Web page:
ERIKA: Fringe Edition

ERIKA: Fringe Edition
Company
The Street Fighter Collective
Director
Bryce Volrath
Runtime
50 minutes

Erika is a First Nation's woman who is facing a problem. She recently fell in love (don't tell him), but has been sent a piece of paper that could drastically change her life. The deadline to sign is TODAY. Should she sign? Does she have a choice?


Credits

Sound Designer
Dave 'National Treasure' Stephan
Cast
Trini Nish
Cast
Aaron Hamm
Cast
Santosh Vijayakumar
Cast
Maisie Gee
Cast
Mark Kalzer
Stage Manager
Raymond Ho

Performances

  Date Time
8th July 4:00pm Tickets
9th July 8:30pm Tickets
10th July 1:30pm Tickets
13th July 5:30pm Tickets
14th July 9:15pm Tickets
16th July 2:45pm Tickets
17th July 8:00pm Tickets

Venue

8 : Streetcar Crowsnest Guloien Theatre

345 Carlaw Avenue
Toronto
ON
M4M 2T1

Access

Level of Physical Access
Accessible

Covid-19 policy

Self-screening form
No
Masks
Yes
Proof of vaccination
No

Facilities

Air Conditioned
Yes
Washrooms
Yes
Outdoors
No

Accessibility information


More about the company

This show was created as a revolutionary act of comedy. It was created with EVERYONE in mind - including you. The Street Fighter Collective works with talented individuals to tell stories, and this happens to be our first.


Land acknowledgement

Land Acknowledgements are tricky things for me – given my own background with the Ojibwe, Lakota, Dakota, Ho-Chunk, Cherokee, Menominee, Dine, and Mohican Nations in the United States where I grew up. Really the only thing we learn about land in public schools in the U.S. is that North America was occupied (maybe?) by Native Americans (very broad stroke) before European explorers arrived and then it was ours (i.e. America’s). It is a short and semi-sweet explanation for an issue that has brought countless traumas, tribulations, and trials to North America’s original peoples. We know this now because of Canada’s Truth and Reconciliation, the American Indian Movement, Idle No More, and listening to Indigenous People who have been saying this is a problematic telling of history for hundreds of years (to say the absolute least). This brings me to my Land Acknowledgement for my Fringe offering. I am indebted to Indigenous People in countless ways, from the formation of the United States, Indigenous contributions to medicine, sports, location names, the building of roads (which often times were originally trails used by Indigenous People), so it seems strange to acknowledge the use of land by way of an introduction when we are shaped and continue to be shaped by Indigenous contributions to our world. So, I instead would like to acknowledge that I am extremely thankful to the Mississaugas of the Credit, the Anishnabeg, the Chippewa, the Haudenosaunee and the Wendat peoples for the use of Toronto as my current home and place where I work, and though Treaties can shape the ways in which we interact with one another – they are living documents that need and deserve to be revisited in communication with Indigenous People (and Nations) who are our partners (at the very least) on the planet Earth. Remembering history is great, but remembering that history can assist us to be better human beings in the present and future is a gift, and for that I am humbled and thankful.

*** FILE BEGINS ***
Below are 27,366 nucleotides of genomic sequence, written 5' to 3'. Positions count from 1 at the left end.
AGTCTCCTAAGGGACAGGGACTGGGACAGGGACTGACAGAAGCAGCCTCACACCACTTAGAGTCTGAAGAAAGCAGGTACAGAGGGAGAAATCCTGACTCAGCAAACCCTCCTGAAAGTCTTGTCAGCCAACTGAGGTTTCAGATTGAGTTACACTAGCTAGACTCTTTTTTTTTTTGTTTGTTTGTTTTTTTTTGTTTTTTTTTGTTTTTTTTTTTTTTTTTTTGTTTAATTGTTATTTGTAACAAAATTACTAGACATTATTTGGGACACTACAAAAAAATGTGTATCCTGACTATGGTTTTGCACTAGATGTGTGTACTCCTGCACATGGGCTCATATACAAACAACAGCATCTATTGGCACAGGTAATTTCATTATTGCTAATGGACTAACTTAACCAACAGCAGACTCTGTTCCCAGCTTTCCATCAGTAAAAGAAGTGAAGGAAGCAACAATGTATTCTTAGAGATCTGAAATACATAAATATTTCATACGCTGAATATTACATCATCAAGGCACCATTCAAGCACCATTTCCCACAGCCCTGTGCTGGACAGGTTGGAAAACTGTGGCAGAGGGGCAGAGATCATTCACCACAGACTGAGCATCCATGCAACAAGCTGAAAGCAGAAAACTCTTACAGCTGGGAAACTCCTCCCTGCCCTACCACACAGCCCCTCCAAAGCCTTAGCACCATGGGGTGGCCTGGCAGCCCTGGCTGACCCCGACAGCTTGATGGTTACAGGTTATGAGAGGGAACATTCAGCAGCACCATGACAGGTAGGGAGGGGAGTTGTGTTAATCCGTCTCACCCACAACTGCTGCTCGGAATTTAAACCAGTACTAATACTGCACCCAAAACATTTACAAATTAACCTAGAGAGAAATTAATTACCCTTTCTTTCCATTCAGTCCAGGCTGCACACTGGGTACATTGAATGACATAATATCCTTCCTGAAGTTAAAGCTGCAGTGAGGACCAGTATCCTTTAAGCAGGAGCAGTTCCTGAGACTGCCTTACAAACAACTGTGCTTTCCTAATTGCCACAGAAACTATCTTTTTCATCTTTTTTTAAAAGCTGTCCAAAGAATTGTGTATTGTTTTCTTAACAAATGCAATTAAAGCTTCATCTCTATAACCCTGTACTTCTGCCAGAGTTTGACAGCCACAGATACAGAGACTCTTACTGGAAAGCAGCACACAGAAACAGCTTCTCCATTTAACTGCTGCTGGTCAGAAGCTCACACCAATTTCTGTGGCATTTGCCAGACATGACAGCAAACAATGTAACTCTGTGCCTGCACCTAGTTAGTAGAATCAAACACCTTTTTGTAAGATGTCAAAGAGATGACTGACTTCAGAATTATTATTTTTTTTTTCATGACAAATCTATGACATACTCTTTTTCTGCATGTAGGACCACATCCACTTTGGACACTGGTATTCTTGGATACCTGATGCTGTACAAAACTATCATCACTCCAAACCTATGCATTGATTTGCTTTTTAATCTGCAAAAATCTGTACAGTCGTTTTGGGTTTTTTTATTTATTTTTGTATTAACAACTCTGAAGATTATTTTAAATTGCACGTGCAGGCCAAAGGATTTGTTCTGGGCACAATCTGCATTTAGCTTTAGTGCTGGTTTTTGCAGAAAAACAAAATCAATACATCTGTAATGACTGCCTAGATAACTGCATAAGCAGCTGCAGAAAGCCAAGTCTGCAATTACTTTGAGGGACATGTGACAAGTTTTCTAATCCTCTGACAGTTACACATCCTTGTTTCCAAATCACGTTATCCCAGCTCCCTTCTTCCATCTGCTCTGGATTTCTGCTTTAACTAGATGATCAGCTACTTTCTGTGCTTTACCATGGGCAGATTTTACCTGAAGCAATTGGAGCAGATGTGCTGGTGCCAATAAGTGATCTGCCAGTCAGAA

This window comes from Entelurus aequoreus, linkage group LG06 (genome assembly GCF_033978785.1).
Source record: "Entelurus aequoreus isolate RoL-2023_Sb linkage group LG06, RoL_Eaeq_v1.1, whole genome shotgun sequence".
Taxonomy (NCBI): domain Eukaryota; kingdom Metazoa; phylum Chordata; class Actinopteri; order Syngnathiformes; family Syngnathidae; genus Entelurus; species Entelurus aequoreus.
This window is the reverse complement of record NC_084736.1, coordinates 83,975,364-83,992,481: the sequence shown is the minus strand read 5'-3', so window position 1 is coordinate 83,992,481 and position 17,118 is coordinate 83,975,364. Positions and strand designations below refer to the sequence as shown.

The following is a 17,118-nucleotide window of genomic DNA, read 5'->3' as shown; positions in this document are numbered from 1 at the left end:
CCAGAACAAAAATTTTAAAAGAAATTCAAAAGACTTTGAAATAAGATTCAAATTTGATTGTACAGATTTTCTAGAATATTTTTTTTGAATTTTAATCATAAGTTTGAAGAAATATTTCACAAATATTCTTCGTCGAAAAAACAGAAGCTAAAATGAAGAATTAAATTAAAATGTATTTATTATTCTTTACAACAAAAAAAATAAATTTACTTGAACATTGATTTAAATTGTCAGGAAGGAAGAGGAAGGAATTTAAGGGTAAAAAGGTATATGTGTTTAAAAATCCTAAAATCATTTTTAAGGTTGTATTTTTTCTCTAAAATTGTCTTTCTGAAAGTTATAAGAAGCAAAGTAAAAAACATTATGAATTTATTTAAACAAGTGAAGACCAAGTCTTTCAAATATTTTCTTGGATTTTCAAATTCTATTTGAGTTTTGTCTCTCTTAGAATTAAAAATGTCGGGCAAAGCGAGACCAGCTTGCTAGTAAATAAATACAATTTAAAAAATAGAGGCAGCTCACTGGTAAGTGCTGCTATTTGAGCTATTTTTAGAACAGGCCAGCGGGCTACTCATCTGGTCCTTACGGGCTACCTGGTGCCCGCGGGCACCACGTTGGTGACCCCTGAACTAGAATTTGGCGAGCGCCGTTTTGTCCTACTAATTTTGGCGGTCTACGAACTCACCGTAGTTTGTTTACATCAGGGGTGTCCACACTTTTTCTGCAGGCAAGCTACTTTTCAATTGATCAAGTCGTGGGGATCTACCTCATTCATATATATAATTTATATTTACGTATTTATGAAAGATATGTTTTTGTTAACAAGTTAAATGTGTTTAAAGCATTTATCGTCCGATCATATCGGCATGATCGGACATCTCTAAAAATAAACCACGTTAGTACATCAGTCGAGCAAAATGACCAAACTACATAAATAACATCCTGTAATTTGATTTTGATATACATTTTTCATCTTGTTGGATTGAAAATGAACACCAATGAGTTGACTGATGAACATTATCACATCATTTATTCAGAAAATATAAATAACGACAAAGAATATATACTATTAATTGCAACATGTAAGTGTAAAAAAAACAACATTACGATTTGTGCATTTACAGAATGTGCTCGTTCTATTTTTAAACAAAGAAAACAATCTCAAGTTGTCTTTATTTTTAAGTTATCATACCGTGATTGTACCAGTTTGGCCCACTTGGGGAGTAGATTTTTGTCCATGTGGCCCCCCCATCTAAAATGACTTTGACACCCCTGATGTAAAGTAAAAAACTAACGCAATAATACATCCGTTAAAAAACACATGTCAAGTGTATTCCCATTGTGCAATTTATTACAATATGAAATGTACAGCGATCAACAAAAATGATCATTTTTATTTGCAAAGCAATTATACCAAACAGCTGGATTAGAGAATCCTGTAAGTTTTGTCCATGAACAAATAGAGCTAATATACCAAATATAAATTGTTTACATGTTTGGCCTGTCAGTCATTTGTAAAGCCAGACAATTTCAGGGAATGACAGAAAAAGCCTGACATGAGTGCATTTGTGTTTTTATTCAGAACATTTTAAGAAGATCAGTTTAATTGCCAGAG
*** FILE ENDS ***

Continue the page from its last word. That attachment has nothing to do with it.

Content advice

Not recommended for persons under 18 years of ageSexual contentAbrupt cuesMature language

Sensory description

This show is made to be listened to. There is a lot of dialogue and not a lot of movement (i.e. it's not a dance piece). However, if you close your eyes and or listen to the rhythm of the words - you'll be transported and dialed into something that is important. The lighting and sound effects are just to bring some theatricality to the work, as they are not sweeping artistic statements or purpose, but functional. This play should be enjoyed by everyone, as it was written for everyone - I just suggest you listen close, as the rest is theatre.